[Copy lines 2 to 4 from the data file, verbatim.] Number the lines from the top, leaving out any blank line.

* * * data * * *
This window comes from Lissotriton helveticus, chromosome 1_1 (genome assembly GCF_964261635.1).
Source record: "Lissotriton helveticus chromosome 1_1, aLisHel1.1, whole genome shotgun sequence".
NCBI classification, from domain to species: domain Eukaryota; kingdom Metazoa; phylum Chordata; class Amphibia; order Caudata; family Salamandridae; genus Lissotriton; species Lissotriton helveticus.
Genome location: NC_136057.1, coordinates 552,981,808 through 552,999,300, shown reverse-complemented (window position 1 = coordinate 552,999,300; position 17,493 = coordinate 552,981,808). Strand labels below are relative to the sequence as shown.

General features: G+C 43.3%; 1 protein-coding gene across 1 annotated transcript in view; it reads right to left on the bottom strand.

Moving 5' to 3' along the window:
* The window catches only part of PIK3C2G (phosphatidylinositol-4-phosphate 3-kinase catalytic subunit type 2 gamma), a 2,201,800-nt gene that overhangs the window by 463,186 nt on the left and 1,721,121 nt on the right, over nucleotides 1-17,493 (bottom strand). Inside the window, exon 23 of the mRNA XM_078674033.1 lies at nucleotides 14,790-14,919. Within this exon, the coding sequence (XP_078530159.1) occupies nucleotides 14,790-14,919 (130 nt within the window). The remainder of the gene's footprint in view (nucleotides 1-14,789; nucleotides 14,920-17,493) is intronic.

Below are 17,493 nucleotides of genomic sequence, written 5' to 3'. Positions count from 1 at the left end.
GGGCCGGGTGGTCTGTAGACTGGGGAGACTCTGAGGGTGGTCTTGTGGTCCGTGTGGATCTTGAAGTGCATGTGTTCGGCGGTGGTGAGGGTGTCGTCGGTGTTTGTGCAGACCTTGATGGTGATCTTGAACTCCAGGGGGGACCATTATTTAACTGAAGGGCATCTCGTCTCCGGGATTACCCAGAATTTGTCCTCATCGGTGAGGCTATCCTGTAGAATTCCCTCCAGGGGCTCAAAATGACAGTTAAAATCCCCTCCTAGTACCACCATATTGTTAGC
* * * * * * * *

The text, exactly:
Source record: "Lissotriton helveticus chromosome 1_1, aLisHel1.1, whole genome shotgun sequence".
NCBI classification, from domain to species: domain Eukaryota; kingdom Metazoa; phylum Chordata; class Amphibia; order Caudata; family Salamandridae; genus Lissotriton; species Lissotriton helveticus.
Genome location: NC_136057.1, coordinates 552,981,808 through 552,999,300, shown reverse-complemented (window position 1 = coordinate 552,999,300; position 17,493 = coordinate 552,981,808). Strand labels below are relative to the sequence as shown.